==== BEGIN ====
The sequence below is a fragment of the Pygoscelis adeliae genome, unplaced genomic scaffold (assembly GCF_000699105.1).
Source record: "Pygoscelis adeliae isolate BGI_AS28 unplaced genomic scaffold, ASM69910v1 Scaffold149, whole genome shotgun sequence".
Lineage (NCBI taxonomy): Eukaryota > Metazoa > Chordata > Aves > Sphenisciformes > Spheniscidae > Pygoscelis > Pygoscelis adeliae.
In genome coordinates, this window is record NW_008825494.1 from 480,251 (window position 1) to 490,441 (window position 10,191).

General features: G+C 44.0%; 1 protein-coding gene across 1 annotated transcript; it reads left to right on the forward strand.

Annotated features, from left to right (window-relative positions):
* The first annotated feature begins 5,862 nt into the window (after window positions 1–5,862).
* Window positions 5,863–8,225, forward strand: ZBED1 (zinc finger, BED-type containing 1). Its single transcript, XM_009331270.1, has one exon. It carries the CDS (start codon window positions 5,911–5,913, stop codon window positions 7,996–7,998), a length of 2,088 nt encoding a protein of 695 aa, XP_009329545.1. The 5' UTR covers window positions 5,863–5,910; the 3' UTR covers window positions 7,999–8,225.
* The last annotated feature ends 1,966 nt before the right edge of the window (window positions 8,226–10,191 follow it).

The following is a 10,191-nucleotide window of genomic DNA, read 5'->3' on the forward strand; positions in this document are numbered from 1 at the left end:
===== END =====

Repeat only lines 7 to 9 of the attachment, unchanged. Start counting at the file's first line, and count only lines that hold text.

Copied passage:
* The first annotated feature begins 5,862 nt into the window (after window positions 1–5,862).
* Window positions 5,863–8,225, forward strand: ZBED1 (zinc finger, BED-type containing 1). Its single transcript, XM_009331270.1, has one exon. It carries the CDS (start codon window positions 5,911–5,913, stop codon window positions 7,996–7,998), a length of 2,088 nt encoding a protein of 695 aa, XP_009329545.1. The 5' UTR covers window positions 5,863–5,910; the 3' UTR covers window positions 7,999–8,225.
* The last annotated feature ends 1,966 nt before the right edge of the window (window positions 8,226–10,191 follow it).